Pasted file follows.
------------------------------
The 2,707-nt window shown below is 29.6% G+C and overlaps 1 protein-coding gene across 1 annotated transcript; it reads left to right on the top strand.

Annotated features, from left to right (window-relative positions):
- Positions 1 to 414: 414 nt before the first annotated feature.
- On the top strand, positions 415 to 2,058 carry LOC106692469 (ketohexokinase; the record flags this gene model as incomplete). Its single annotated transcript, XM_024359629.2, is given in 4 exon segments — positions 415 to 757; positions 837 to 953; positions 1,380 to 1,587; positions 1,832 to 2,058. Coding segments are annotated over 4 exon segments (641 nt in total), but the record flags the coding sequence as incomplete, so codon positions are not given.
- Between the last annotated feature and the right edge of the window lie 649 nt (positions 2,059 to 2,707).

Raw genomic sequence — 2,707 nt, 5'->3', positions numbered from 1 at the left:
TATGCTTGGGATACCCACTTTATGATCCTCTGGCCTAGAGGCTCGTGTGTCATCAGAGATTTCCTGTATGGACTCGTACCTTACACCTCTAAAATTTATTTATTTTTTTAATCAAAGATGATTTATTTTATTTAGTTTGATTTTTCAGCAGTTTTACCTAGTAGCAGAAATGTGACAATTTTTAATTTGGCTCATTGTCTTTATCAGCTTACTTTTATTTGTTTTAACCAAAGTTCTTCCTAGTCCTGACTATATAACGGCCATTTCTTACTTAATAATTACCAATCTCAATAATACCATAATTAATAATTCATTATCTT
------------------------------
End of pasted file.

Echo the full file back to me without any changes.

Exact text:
The 2,707-nt window shown below is 29.6% G+C and overlaps 1 protein-coding gene across 1 annotated transcript; it reads left to right on the top strand.

Annotated features, from left to right (window-relative positions):
- Positions 1 to 414: 414 nt before the first annotated feature.
- On the top strand, positions 415 to 2,058 carry LOC106692469 (ketohexokinase; the record flags this gene model as incomplete). Its single annotated transcript, XM_024359629.2, is given in 4 exon segments — positions 415 to 757; positions 837 to 953; positions 1,380 to 1,587; positions 1,832 to 2,058. Coding segments are annotated over 4 exon segments (641 nt in total), but the record flags the coding sequence as incomplete, so codon positions are not given.
- Between the last annotated feature and the right edge of the window lie 649 nt (positions 2,059 to 2,707).

Raw genomic sequence — 2,707 nt, 5'->3', positions numbered from 1 at the left:
TATGCTTGGGATACCCACTTTATGATCCTCTGGCCTAGAGGCTCGTGTGTCATCAGAGATTTCCTGTATGGACTCGTACCTTACACCTCTAAAATTTATTTATTTTTTTAATCAAAGATGATTTATTTTATTTAGTTTGATTTTTCAGCAGTTTTACCTAGTAGCAGAAATGTGACAATTTTTAATTTGGCTCATTGTCTTTATCAGCTTACTTTTATTTGTTTTAACCAAAGTTCTTCCTAGTCCTGACTATATAACGGCCATTTCTTACTTAATAATTACCAATCTCAATAATACCATAATTAATAATTCATTATCTT